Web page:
23.4.3. Transport, storage and handling

Transport according to the National Standards for Vaccine Storage and Transportation for Immunisation Providers 2017 (2nd edition).

The recombinant rZV (Shingrix) must be reconstituted before use with supplied diluent. Once reconstituted, if not used promptly, can be store in a refrigerator (+2°C to +8°C) for up to 6 hours. Do not freeze. Protect from light.

23.4.4. Dosage and administration

Two doses of 0.5 ml are administered intramuscularly from two to six months apart.

This recombinant zoster vaccine can be given safely to individuals who are immunocompromised and/or receiving immunosuppressive agents. If a shortened schedule is required, the second dose can be given optimally at two months after the first dose.

Serological testing for previous VZV infection is not necessary prior to administration of this rZV to individuals with immunocompromise. 

Individuals who are receiving antiviral medications, such as acyclovir, can be given rZV at any time without discontinuing their treatment. This vaccine does not contain live VZV.

Co-administration with other vaccines

Recombinant ZV (rZV) can be co-administered with most vaccines, including seasonal influenza vaccine, COVID-19 vaccines (mRNA-CV), 23PPV and Tdap. rZV can also be given at any time with other adjuvanted vaccines such as rCV (Nuvaxovid) and aQIV (FluAd Quad), preferably in a different limb.

Table 23.1: Herpes zoster vaccine (rZV) recommendations

Note: Neither history of previous varicella infection nor evidence of prior immunity to VZV is required prior to the routine administration of rZV. Funded individuals are shown in the shaded row. See the Pharmaceutical Schedule for any changes to funding decisions.

Recommended and funded

2 doses of recombinant rZV at age 65 yearsa

For consideration, but not funded

Two doses of recombinant rZV are recommended but not funded for all individuals aged from 50 years, including those aged over 66 years; and for individuals aged from 18 years who are at increased risk of zoster[5, 6, 9, 46, 47] including:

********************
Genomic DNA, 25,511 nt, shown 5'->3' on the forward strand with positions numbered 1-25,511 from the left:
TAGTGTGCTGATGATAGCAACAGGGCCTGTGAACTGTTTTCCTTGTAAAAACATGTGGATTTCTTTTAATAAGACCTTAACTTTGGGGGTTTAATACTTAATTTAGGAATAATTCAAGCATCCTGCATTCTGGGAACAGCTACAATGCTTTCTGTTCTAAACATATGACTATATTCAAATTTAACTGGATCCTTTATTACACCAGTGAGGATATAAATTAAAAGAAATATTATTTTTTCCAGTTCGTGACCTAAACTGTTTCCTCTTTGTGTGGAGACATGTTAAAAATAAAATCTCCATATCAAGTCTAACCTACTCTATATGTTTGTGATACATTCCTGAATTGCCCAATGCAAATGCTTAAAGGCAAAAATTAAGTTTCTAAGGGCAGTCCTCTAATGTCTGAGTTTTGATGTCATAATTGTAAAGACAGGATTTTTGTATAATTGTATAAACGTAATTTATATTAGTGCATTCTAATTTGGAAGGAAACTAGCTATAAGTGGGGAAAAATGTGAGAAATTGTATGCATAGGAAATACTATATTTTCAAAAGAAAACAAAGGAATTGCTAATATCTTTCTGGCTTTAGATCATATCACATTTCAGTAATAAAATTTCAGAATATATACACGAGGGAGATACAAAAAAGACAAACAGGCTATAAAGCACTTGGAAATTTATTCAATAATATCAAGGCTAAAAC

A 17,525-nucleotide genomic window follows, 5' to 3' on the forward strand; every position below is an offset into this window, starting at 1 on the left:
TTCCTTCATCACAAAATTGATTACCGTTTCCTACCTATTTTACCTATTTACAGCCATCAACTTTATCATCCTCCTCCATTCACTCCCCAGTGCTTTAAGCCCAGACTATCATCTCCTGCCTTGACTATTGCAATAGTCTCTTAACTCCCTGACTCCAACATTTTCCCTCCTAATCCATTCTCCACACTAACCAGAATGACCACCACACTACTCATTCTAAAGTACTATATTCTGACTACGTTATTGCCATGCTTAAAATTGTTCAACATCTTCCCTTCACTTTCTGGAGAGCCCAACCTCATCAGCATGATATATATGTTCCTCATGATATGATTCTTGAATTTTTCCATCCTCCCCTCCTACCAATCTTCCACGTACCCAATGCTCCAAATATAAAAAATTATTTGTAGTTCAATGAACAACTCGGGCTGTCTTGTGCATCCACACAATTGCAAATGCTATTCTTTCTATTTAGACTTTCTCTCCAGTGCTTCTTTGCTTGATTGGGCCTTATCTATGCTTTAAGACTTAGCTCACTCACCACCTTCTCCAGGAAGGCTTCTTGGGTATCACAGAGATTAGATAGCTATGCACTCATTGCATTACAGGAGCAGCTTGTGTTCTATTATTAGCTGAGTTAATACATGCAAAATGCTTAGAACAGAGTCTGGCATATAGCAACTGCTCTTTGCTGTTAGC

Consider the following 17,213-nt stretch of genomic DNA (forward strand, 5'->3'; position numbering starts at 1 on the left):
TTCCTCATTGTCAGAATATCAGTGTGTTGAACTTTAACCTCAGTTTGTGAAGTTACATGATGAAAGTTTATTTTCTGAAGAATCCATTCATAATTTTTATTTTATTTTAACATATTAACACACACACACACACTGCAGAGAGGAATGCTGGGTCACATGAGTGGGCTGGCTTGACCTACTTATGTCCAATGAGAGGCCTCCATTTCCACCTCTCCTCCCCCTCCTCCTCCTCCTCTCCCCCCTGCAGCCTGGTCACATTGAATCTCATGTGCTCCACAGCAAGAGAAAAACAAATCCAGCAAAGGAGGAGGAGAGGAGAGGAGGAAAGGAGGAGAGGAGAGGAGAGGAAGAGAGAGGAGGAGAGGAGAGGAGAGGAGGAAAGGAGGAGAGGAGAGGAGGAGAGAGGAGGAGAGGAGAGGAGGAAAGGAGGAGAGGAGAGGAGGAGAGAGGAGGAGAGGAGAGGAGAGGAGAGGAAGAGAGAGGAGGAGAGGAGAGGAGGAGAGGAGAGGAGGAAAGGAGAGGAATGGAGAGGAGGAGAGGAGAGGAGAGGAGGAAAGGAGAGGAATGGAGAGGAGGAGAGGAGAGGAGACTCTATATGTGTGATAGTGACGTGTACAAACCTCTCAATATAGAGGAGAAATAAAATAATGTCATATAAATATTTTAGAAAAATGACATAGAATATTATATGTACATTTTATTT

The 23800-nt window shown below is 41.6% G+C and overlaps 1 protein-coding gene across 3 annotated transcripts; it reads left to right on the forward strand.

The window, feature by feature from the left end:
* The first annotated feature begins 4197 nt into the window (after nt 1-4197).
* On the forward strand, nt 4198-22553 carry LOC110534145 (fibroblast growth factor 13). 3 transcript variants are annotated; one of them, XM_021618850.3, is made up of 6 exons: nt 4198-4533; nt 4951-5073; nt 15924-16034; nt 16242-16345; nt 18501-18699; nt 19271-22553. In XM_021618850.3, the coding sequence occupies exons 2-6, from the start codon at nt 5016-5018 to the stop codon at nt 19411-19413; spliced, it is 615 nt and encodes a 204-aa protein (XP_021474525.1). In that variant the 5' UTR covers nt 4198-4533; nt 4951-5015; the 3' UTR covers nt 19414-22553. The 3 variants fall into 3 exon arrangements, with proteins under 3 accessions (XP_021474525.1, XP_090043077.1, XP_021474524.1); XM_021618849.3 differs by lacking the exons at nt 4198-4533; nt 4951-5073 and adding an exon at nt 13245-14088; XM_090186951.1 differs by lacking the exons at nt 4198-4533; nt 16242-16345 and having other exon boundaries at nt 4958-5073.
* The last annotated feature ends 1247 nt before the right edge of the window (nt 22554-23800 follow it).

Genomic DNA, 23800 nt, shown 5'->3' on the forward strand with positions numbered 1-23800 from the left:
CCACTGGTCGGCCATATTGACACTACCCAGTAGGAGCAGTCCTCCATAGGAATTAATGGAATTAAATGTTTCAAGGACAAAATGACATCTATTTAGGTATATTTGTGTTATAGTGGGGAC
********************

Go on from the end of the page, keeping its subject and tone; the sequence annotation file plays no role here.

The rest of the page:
• prior to planned, receivingb or post immunosuppressive therapy
  • with HIV infection
  • with end-stage kidney disease (CKD stages 4–5)
  • prior to or post solid organ transplantation
  • prior to or post HSCT
  • with immune-mediated inflammatory disease receiving immunomodulatory agents (eg, rheumatoid arthritis, systemic lupus erythematosus, inflammatory bowel disease, Crohn’s disease, ulcerative colitis).

Other conditions that can increase risk of zoster in older adults include:[11, 13, 15]

  • diabetes
  • chronic obstructive pulmonary disease
  • chronic inflammatory skin diseases
  • splenectomy
  • chronic pancreatitis
  • psychiatric disorders, including depression and anxiety
  • sleep disorders.

a.     The second dose is funded at age 66 years if the first dose was given at age 65 years. 

b.     Ideally, vaccinate prior to planned immunosuppression. If rZV is given during treatment regimen, take timing of treatment and level of immunosuppression into consideration when timing vaccinations. If a shortened schedule is required, the second doses can be given optimally at two months after the first dose.

23.5.1. Other considerations

Recommended not funded

Adjuvanted recombinant zoster vaccine (rZV; Shingrix) is approved for use in New Zealand for all individuals aged 50 years or older (including those aged 66 years and over not eligible to funded vaccine).

It is also available (unfunded) for individuals aged 18 years and older at increased risk of zoster, particularly those who are at increased risk of zoster due to comorbidities[4, 7, 47] such as those who are immunocompromised due to an existing illness and/or its treatment or prior to planned immunosuppression. This includes individuals due to receive or following solid organ transplant, chemotherapy or systemic radiotherapy, and individuals with IMIDs (autoimmune disease) or living with HIV infection (see Table ‎23.1)

This vaccine can be given safely to individuals who are immunocompromised and/or receiving immunosuppressive agents. It is recommended to discuss the optimal timing for vaccination with a specialist before the vaccine appointments for those who are severely immunocompromised. Ideally, vaccination should be conducted prior to any planned immunosuppression (see section ‎4.3.7). If a shortened schedule is required, the second doses can be given optimally at two months after the first dose.

Individuals with a history of zoster (shingles)

Individuals with a history of zoster episodes can be given rZV. It is possible that a history of previous zoster may be inaccurate or a mistaken diagnosis.[47] In addition, the risk of a repeat episode of zoster has been estimated at approximately 5 percent in immunocompetent individuals.[26, 47] The incidence of recurrence is higher in women than men, in people who are immunosuppressed, and in younger people, aged 45–64 years compared with those aged over 65 years at the time of the first episode.[26]